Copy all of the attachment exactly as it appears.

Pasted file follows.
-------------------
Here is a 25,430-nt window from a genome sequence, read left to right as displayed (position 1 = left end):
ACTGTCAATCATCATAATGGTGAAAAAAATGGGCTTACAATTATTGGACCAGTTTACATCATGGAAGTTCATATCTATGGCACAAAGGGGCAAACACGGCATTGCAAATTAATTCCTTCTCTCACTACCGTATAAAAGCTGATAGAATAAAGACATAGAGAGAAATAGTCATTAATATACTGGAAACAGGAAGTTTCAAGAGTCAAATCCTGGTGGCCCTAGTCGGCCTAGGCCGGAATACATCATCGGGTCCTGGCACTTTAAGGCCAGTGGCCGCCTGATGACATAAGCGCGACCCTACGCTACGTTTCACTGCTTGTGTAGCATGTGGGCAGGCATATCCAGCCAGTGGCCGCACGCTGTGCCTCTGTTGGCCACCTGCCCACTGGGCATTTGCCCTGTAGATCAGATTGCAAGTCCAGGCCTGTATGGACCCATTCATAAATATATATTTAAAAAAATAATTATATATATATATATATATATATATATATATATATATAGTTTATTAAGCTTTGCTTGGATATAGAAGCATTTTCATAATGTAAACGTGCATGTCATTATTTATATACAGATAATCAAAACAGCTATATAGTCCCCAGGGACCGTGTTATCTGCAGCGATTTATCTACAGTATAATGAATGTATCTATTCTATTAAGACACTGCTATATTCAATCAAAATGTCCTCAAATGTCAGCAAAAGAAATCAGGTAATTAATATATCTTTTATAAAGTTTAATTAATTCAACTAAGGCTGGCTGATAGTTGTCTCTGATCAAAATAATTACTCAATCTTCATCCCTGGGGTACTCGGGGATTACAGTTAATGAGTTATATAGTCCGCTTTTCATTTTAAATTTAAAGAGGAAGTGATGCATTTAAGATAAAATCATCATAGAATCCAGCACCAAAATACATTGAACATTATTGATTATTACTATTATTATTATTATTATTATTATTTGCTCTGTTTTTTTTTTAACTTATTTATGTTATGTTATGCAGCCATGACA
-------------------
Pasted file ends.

Here is a 25,430-nt window from a genome sequence, read left to right as displayed (position 1 = left end):
ACTGTCAATCATCATAATGGTGAAAAAAATGGGCTTACAATTATTGGACCAGTTTACATCATGGAAGTTCATATCTATGGCACAAAGGGGCAAACACGGCATTGCAAATTAATTCCTTCTCTCACTACCGTATAAAAGCTGATAGAATAAAGACATAGAGAGAAATAGTCATTAATATACTGGAAACAGGAAGTTTCAAGAGTCAAATCCTGGTGGCCCTAGTCGGCCTAGGCCGGAATACATCATCGGGTCCTGGCACTTTAAGGCCAGTGGCCGCCTGATGACATAAGCGCGACCCTACGCTACGTTTCACTGCTTGTGTAGCATGTGGGCAGGCATATCCAGCCAGTGGCCGCACGCTGTGCCTCTGTTGGCCACCTGCCCACTGGGCATTTGCCCTGTAGATCAGATTGCAAGTCCAGGCCTGTATGGACCCATTCATAAATATATATTTAAAAAAATAATTATATATATATATATATATATATATATATATATATATAGTTTATTAAGCTTTGCTTGGATATAGAAGCATTTTCATAATGTAAACGTGCATGTCATTATTTATATACAGATAATCAAAACAGCTATATAGTCCCCAGGGACCGTGTTATCTGCAGCGATTTATCTACAGTATAATGAATGTATCTATTCTATTAAGACACTGCTATATTCAATCAAAATGTCCTCAAATGTCAGCAAAAGAAATCAGGTAATTAATATATCTTTTATAAAGTTTAATTAATTCAACTAAGGCTGGCTGATAGTTGTCTCTGATCAAAATAATTACTCAATCTTCATCCCTGGGGTACTCGGGGATTACAGTTAATGAGTTATATAGTCCGCTTTTCATTTTAAATTTAAAGAGGAAGTGATGCATTTAAGATAAAATCATCATAGAATCCAGCACCAAAATACATTGAACATTATTGATTATTACTATTATTATTATTATTATTATTATTTGCTCTGTTTTTTTTTTAACTTATTTATGTTATGTTATGCAGCCATGACA